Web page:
Fun at Wicked Manors Halloween Block Party

by Ty Trapps
EDGE Media Network Contributor
Monday Nov 3, 2008

Despite a fickle on again off again rain shower, costumed revelers flocked to Wilton Drive on Halloween to participate in the second annual Wicked Manors Block Party.

Platinum Street Festivals, a Wilton Manors-based company that promotes businesses and events in the city, produced the event that drew nearly 20,000 people to the 1.5 mile stretch of Wilton Drive running from Fort Lauderdale High School to the Five Corners section of the city.

Last year's event also faced some uncooperative weather. Lingering effects from Tropical Storm Noel, which passed through the Caribbean, dumped rain on the area and threatened to shut down the festival's first year, but nearly 10,000 partygoers still came out to participate.

"It was an absolute success even with the tropical storm that came through," said Marc Victor, marketing director of Platinum Street Festivals and owner of the Marc Victor Group, a marketing and promotions business. "It's the only gay venue in Broward County on Halloween that is free and open to the public. Everybody talked about it all year so we decided to make it annual."

This year, the organization spent nearly $26,000 to shut down the busy thoroughfare from 7 p.m. until midnight. The theme for the event was, "The Silver Scream," a nod to classic horror films.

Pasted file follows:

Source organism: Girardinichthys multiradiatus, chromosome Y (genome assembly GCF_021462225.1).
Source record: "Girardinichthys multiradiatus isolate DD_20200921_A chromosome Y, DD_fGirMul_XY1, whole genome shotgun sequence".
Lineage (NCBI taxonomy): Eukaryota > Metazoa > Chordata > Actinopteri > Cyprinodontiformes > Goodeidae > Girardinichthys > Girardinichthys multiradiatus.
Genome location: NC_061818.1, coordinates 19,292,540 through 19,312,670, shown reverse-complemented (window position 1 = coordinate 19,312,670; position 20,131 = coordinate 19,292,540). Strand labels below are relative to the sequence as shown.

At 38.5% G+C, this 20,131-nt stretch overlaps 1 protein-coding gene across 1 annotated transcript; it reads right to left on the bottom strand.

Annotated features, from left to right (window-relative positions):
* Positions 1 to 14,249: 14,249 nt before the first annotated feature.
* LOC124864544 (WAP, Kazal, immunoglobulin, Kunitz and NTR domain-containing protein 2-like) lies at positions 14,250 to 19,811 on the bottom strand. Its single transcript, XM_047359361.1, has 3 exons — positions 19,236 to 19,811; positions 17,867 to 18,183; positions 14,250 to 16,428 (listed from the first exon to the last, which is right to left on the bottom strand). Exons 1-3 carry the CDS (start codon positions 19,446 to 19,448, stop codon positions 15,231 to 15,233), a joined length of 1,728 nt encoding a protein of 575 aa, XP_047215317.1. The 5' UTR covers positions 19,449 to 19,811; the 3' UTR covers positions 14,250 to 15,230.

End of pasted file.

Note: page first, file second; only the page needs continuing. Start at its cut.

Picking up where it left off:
Getting down to the strip early was the name of the game, particularly since most available parking was full within the first hour and nearly every nearby business lot or residential street was closed to the public.

But sparse parking didn't deter people from coming out.

One costumed attendee, who on Halloween wanted to be known as "Marsha, Queen of the Black Fairies," ?- dressed appropriately in all-black garb and make-up- said she traveled from Boca Raton and brought along her friends from North Miami and Southwest Broward for some all-night partying.

"We're here to hang out with my brother and it's been a lot of fun," she said. "There's been a lot of originality. It's amazing."

Costumes ranged from the typical vampire, witch, nurse and police officer outfits to the more creative and elaborate, like a group of Teletubbies and a Jewish nun.

Many costumes kept with the theme of this year's presidential election, with a few Sarah Palins and Joe the Plumbers spotted among the crowd and even someone dressed as a voting booth.

In addition to three bars that were set up at various spots along Wilton Drive and the restaurant vendors, there were plenty of festivities to keep everyone entertained.

For kids and adults who couldn't let go of their childhood memories of knocking door to door for candy, there was trick-or-treating earlier in the evening with local merchants handing out goodies and coupons.

There was also music from South Florida DJ Scott Mann and live entertainment with the hostess and Lips drag queen, Miss Misty Eyez, and comedic MC, Tedd Marefka.

Particularly brave and creative types entered a costume contest, where they competed for various prizes. There were various categories, even one for pets, drag queens, celebrity look-a-likes and "best wig."